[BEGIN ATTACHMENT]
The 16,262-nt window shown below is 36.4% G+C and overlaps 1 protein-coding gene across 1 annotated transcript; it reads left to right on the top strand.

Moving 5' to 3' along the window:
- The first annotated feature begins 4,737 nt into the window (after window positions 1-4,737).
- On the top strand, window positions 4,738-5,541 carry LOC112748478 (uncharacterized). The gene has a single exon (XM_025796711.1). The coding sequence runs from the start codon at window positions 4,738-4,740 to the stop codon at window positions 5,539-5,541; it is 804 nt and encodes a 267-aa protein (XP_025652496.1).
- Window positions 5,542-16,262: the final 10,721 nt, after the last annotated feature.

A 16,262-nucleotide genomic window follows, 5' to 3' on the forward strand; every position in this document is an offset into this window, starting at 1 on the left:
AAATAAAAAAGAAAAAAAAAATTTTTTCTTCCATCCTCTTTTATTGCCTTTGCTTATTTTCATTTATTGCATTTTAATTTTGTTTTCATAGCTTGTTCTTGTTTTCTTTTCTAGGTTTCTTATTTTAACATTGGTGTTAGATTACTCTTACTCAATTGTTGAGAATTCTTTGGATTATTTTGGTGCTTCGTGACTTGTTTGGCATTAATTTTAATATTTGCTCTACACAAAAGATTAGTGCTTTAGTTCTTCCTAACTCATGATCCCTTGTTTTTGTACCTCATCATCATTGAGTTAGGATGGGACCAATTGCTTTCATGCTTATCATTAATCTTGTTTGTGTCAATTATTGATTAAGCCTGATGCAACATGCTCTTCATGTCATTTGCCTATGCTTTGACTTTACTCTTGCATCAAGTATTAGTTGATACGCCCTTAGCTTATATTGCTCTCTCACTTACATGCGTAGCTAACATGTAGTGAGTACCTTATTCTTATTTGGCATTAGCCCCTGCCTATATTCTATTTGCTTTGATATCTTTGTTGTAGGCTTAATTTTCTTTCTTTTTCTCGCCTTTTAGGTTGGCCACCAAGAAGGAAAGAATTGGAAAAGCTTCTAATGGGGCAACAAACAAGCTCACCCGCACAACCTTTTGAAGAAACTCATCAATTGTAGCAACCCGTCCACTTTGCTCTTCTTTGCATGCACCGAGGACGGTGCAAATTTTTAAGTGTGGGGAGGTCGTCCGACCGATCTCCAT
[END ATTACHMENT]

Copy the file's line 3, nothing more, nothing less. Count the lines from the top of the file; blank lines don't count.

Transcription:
- The first annotated feature begins 4,737 nt into the window (after window positions 1-4,737).